bird hunting 4.56

We put together a group hunt for white-tail and mule deer bucks and had a good response and a few more had circumstances come up which forced them to back out of the hunt. It’s understandable with most people interested having to drive over 6 hours to get to the Area. We hunted the southwest part which allows all terrain vehicles. Our plan was to take my Kawasaki Mule down river to the area where no motorized vehicles were allowed and hike in back where most others would not be hunting. The plan worked well as most hunters were in the all terrain vehicle area.

The first night I arrived solo and after spending the last few minutes of day light scouting out where we were going the next day, I started cooking up some chili waiting for the crew that was meeting me there. It was a great campground with not many others around and plenty of places to setup camp. The crew (Blake, Brian, and Loren) pulled in around 8pm pulling a 32 foot camper which definitely proved to be more comfortable than the tent I had packed. We attacked the chili pot and turned in knowing the next day was going to be a long one.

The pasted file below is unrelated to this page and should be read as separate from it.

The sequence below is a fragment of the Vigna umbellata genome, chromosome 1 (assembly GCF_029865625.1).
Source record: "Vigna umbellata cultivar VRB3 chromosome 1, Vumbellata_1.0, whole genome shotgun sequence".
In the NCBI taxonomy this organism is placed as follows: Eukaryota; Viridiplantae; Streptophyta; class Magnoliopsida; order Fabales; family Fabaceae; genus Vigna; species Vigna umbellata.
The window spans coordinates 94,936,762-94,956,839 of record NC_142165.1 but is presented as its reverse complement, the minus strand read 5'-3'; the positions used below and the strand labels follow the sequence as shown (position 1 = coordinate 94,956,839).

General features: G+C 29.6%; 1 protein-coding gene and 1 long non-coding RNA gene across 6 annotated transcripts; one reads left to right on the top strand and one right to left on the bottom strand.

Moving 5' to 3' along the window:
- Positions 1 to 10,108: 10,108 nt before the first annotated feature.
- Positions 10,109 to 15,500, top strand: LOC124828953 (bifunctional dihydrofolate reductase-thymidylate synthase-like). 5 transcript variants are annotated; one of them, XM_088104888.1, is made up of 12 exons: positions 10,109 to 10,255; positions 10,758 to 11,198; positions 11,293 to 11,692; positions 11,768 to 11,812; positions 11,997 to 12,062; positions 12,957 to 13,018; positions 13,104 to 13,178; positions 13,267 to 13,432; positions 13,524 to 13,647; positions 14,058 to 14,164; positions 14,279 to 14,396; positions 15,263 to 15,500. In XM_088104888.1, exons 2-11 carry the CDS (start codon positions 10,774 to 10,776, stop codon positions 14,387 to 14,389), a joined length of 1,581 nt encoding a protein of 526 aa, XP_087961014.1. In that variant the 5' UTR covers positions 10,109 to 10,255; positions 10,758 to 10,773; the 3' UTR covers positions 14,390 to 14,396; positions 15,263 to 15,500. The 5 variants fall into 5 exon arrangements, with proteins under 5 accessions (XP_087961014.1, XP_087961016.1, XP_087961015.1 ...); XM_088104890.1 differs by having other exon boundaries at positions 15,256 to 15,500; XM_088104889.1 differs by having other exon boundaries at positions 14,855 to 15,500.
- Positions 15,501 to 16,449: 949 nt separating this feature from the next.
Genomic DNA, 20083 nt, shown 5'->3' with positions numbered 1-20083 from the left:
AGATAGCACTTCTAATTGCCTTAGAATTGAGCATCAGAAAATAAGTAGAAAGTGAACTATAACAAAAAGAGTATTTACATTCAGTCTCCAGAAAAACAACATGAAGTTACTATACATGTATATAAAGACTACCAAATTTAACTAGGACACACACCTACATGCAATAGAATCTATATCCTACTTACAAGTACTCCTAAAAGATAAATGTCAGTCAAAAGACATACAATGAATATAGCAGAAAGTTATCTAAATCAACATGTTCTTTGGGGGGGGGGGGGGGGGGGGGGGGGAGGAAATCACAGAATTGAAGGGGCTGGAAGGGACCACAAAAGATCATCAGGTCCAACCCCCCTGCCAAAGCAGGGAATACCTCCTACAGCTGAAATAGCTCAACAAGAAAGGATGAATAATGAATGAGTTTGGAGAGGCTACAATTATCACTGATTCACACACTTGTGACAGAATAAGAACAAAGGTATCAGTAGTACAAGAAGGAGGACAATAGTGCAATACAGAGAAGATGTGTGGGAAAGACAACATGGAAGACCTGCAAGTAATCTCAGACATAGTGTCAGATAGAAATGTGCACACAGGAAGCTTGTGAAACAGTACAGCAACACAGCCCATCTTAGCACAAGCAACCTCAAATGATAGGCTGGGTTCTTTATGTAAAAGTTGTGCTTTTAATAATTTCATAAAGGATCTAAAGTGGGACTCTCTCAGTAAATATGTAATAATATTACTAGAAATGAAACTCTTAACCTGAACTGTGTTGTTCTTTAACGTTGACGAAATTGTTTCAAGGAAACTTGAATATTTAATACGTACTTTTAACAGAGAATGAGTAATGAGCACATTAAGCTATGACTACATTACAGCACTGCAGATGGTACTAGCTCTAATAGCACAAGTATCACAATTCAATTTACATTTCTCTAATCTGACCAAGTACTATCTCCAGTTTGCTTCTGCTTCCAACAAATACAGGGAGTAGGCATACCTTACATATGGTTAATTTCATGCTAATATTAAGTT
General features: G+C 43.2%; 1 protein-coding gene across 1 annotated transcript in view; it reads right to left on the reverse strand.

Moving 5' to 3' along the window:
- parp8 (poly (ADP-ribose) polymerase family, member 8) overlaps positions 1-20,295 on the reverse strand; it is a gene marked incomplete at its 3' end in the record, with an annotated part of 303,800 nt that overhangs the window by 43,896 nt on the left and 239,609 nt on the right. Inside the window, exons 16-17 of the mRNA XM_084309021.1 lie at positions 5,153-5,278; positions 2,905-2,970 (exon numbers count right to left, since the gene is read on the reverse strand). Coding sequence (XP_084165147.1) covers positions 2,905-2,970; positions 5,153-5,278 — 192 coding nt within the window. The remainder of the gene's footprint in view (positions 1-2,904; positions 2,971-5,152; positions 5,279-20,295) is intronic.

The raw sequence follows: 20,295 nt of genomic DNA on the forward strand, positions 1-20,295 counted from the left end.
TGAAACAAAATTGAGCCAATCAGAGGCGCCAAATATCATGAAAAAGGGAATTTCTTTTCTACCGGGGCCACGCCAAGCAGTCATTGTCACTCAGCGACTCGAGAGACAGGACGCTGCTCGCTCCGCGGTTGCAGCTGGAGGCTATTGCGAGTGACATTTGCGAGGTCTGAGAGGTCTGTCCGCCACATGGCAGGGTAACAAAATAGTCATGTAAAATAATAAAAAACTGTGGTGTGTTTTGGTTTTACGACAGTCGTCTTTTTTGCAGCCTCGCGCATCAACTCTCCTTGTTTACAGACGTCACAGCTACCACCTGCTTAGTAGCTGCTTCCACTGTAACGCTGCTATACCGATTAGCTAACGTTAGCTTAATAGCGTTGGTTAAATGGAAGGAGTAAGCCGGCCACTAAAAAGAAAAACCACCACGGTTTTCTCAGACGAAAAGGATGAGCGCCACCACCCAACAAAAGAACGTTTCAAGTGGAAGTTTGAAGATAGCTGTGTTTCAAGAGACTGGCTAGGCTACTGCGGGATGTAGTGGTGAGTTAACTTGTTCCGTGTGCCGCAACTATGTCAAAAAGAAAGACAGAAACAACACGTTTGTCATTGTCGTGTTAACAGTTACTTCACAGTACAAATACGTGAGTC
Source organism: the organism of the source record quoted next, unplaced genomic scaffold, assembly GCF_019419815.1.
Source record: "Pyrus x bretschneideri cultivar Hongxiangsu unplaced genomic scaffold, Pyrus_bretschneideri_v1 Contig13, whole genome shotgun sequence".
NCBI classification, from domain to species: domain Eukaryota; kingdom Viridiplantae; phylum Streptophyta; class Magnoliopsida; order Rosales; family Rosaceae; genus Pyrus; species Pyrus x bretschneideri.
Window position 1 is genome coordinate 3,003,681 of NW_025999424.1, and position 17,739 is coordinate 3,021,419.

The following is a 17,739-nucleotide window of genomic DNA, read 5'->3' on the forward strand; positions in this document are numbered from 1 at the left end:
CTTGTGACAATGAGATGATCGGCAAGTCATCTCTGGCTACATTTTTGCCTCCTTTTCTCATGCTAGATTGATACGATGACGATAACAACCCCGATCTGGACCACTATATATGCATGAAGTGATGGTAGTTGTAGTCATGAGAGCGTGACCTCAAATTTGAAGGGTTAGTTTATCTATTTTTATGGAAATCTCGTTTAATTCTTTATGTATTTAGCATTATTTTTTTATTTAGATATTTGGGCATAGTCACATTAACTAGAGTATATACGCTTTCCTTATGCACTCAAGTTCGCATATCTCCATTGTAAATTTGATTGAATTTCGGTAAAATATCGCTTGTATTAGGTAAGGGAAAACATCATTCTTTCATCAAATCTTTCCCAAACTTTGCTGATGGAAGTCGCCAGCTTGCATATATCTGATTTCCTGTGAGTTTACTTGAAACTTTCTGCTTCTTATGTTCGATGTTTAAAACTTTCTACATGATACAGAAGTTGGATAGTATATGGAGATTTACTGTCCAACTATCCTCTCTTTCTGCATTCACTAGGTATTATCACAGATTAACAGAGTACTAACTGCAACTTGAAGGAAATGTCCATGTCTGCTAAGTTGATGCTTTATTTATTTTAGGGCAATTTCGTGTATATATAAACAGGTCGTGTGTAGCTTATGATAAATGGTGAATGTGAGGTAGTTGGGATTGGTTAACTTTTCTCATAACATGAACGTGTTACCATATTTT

The First Morning Hunt
We woke up a little past day light knowing that we had no idea where we were going to hunt so we spent some time scouting. It was some seriously rough country down along the Canadian River bottoms. After going up and down many rough hills and canyons, we finally found out that going straight down the river bed was the best way to get to where we wanted to hunt. This was the roughest terrain I had taken the Mule on since I got it at and I was seriously impressed with its abilities and doing what it did loaded with 4 adults and gear.